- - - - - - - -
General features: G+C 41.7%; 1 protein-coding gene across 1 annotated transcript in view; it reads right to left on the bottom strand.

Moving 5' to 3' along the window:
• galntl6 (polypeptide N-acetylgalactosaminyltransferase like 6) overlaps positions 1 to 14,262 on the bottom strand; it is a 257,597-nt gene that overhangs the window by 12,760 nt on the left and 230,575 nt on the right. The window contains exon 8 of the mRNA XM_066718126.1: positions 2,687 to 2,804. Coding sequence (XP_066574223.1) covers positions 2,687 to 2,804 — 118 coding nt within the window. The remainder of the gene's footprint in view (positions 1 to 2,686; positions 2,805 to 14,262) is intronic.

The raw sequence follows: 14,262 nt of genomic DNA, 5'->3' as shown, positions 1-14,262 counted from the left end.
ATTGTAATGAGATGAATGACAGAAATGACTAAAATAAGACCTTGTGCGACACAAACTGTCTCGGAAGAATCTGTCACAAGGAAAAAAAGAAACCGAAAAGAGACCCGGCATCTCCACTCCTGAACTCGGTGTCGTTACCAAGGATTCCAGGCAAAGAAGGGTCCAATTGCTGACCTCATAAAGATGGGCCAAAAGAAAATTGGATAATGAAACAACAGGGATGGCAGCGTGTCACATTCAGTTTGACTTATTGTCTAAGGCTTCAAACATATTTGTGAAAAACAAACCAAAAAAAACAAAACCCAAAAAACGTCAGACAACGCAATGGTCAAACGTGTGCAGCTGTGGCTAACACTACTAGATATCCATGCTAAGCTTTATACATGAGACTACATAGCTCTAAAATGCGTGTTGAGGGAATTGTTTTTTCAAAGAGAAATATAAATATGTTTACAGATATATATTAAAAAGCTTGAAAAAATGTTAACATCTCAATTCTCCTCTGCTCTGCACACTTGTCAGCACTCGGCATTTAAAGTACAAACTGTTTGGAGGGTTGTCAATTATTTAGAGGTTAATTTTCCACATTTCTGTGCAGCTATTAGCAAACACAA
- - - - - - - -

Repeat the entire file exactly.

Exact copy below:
General features: G+C 41.7%; 1 protein-coding gene across 1 annotated transcript in view; it reads right to left on the bottom strand.

Moving 5' to 3' along the window:
• galntl6 (polypeptide N-acetylgalactosaminyltransferase like 6) overlaps positions 1 to 14,262 on the bottom strand; it is a 257,597-nt gene that overhangs the window by 12,760 nt on the left and 230,575 nt on the right. The window contains exon 8 of the mRNA XM_066718126.1: positions 2,687 to 2,804. Coding sequence (XP_066574223.1) covers positions 2,687 to 2,804 — 118 coding nt within the window. The remainder of the gene's footprint in view (positions 1 to 2,686; positions 2,805 to 14,262) is intronic.

The raw sequence follows: 14,262 nt of genomic DNA, 5'->3' as shown, positions 1-14,262 counted from the left end.
ATTGTAATGAGATGAATGACAGAAATGACTAAAATAAGACCTTGTGCGACACAAACTGTCTCGGAAGAATCTGTCACAAGGAAAAAAAGAAACCGAAAAGAGACCCGGCATCTCCACTCCTGAACTCGGTGTCGTTACCAAGGATTCCAGGCAAAGAAGGGTCCAATTGCTGACCTCATAAAGATGGGCCAAAAGAAAATTGGATAATGAAACAACAGGGATGGCAGCGTGTCACATTCAGTTTGACTTATTGTCTAAGGCTTCAAACATATTTGTGAAAAACAAACCAAAAAAAACAAAACCCAAAAAACGTCAGACAACGCAATGGTCAAACGTGTGCAGCTGTGGCTAACACTACTAGATATCCATGCTAAGCTTTATACATGAGACTACATAGCTCTAAAATGCGTGTTGAGGGAATTGTTTTTTCAAAGAGAAATATAAATATGTTTACAGATATATATTAAAAAGCTTGAAAAAATGTTAACATCTCAATTCTCCTCTGCTCTGCACACTTGTCAGCACTCGGCATTTAAAGTACAAACTGTTTGGAGGGTTGTCAATTATTTAGAGGTTAATTTTCCACATTTCTGTGCAGCTATTAGCAAACACAA